• Exorphins -  Endorphins are opioid peptides that act in a similar way to morphine and they are produced in the body.6 Exorphins, on the other hand, are also opioid peptides, but they come from outside the body. That means, gluten exorphins are products of gluten digestion. These gluten exorphins have an effect on intestinal function as well as various mental processes if they reach the brain
  • Gut bacteria - According to a study, celiac disease patients have intestinal dysbiosis, a condition where the gut bacteria are out of balance, and this condition can be resolved following a gluten-free diet. This suggests, instead of celiac disease, it is gluten itself which might be causing the bacterial imbalance. There is already a lot of research in rats that shows the effects of gut bacteria on various mental processes but there is also some studies demonstrating this to humans as well6

Can I improve my mood and mental health by going gluten free

A Gluten-free diet might be effective in improving mental health for those with gluten intolerance. Although the association between gluten and mood disorders in gluten-susceptible individuals are reported in the literature, effects of gluten exposure in terms of mental health in people without gluten-related disorders are not fully understood yet and require further research.4 Therefore, It might be a good idea to consult a healthcare professional to assess the benefits of a gluten-free diet in case of experiencing any mood changes or other symptoms after consuming gluten. Otherwise, any change of dietary intake of gluten without any symptoms may not be beneficial regarding your mood.


Depression and anxiety are the most common two mental conditions. Depression has been linked to many causes, and according to some studies, one of them could be gluten.

Celiac disease and non-celiac gluten sensitivity are conditions in which the body is affected due to consuming gluten. In those with gluten-related disorder, gluten might cause intestinal symptoms as well as symptoms outside of the digestive tract, including mood-related symptoms.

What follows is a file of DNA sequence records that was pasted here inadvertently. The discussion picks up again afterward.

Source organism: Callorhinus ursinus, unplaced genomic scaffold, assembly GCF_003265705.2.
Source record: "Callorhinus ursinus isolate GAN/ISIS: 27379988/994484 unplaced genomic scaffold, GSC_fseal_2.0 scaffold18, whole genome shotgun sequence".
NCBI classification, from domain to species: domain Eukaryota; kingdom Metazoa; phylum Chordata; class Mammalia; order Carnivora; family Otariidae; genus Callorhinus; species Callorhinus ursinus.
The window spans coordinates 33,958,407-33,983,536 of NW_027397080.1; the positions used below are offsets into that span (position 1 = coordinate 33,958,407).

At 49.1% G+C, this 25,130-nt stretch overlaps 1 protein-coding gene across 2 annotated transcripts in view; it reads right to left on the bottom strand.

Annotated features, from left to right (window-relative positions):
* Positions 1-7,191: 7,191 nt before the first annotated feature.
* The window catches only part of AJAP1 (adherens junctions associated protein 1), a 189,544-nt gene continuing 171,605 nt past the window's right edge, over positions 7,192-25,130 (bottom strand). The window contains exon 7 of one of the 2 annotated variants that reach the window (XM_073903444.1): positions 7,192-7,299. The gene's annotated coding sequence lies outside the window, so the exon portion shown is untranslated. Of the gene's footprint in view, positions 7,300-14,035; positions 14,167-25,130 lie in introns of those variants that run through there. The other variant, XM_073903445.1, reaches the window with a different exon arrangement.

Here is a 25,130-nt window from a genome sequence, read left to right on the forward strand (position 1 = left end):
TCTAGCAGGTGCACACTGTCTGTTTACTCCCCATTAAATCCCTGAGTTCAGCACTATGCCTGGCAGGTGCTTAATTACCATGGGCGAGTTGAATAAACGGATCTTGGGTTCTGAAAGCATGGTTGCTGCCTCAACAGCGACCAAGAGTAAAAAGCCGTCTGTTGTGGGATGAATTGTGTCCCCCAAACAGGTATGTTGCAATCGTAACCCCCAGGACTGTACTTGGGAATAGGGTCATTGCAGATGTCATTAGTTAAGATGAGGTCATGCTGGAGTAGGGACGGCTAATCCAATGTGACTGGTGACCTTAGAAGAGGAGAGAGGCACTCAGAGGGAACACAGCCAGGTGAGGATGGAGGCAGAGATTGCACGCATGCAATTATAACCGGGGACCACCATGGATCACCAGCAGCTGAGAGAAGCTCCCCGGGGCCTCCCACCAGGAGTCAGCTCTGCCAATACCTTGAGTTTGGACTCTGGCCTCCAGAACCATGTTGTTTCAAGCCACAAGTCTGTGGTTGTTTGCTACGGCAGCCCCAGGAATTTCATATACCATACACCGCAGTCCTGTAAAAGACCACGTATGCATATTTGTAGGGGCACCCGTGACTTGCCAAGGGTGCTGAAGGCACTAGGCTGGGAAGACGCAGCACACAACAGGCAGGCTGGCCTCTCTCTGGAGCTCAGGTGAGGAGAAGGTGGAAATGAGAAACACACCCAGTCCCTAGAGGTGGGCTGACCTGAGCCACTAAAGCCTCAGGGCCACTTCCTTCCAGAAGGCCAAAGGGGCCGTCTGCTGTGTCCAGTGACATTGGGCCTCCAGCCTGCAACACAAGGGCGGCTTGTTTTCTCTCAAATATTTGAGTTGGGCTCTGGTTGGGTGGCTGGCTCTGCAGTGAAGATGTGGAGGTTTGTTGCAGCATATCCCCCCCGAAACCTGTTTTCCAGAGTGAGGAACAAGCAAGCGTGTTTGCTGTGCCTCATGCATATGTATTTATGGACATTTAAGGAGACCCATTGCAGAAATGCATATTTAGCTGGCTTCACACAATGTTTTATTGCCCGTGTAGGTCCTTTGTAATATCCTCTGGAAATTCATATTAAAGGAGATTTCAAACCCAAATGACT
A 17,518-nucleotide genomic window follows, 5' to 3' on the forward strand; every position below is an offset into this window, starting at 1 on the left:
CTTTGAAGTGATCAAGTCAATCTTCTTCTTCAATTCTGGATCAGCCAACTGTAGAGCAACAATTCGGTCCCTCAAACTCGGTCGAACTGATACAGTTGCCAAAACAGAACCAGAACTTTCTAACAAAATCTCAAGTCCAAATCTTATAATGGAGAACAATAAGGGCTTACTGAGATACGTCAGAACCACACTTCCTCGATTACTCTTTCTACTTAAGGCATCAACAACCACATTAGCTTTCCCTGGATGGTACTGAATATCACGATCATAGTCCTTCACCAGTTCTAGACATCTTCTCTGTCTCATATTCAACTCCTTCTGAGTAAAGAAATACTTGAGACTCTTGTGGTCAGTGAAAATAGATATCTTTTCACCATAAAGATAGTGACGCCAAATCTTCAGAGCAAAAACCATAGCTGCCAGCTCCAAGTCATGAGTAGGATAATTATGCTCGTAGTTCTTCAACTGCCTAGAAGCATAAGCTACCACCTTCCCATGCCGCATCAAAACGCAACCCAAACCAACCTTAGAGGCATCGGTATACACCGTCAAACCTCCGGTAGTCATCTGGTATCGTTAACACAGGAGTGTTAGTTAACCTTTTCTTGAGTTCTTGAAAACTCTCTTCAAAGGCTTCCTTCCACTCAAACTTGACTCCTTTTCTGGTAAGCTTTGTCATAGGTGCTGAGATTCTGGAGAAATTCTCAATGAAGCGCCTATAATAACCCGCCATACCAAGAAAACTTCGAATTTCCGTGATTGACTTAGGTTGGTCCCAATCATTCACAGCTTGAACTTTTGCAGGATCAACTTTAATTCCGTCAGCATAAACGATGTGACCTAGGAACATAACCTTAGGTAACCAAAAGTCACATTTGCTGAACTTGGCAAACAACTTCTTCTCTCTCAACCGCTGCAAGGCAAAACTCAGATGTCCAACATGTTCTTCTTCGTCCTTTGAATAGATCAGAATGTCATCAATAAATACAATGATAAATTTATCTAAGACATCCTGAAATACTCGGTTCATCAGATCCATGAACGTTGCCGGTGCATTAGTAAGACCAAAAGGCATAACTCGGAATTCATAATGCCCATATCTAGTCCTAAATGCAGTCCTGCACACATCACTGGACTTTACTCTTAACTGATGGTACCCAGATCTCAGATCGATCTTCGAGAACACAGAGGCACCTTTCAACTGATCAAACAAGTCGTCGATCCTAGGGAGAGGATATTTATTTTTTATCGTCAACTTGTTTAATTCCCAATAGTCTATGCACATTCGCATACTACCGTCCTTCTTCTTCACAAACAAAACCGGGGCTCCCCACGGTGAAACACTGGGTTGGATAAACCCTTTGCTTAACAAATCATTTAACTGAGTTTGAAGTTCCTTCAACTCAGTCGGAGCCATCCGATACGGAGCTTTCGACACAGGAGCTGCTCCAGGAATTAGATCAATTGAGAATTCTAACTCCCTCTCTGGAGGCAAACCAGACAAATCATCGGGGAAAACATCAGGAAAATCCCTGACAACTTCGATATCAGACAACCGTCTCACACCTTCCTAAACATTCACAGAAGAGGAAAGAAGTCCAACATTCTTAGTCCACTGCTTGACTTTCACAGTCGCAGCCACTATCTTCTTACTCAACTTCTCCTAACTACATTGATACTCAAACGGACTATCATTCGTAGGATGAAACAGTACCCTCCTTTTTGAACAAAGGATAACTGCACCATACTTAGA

Despite the fact that the relation between gluten and mood disorders in people with gluten-related disorders has been shown in various studies, further research is needed to confirm this relation for people without any gluten-related symptoms or diseases.


  1. Causes - Clinical depression [Internet]. 2021 [cited 2023 May 30]. Available from:
  2. Mental disorders [Internet]. [cited 2023 May 30]. Available from:
  3. What is celiac disease? [Internet]. Celiac Disease Foundation. [cited 2023 May 30]. Available from:
  4. Busby E, Bold J, Fellows L, Rostami K. Mood disorders and gluten: it’s not all in your mind! A systematic review with meta-analysis. Nutrients. 2018 Nov 8;10(11):1708. 
  5. Häuser W, Janke KH, Klump B, Gregor M, Hinz A. Anxiety and depression in adult patients with celiac disease on a gluten-free diet. World J Gastroenterol [Internet]. 2010 Jun 14 [cited 2023 May 30];16(22):2780–7. Available from:
  6. Peters SL, Biesiekierski JR, Yelland GW, Muir JG, Gibson PR. Randomised clinical trial: gluten may cause depression in subjects with non-coeliac gluten sensitivity - an exploratory clinical study. Aliment Pharmacol Ther [Internet]. 2014 May [cited 2023 May 30];39(10):1104–12. Available from:
This content is purely informational and isn’t medical guidance. It shouldn’t replace professional medical counsel. Always consult your physician regarding treatment risks and benefits. See our editorial standards for more details.

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Ezgi Uslu Icli

Medical Doctor - Gazi University Medical School, Turkey

Ezgi has completed her studies in Medicine in 2017. After graduation, she worked as an emergency doctor followed by work experience as a research assistant in public health as well as undersea and hyperbaric medicine. She worked actively in the frontline during the COVID-19 pandemic as well.
She is passionate about medical writing as it helps increase health literacy and awareness of the public.
She moved to the UK in 2022 and she works as a volunteer in one of the NPOs for children in need.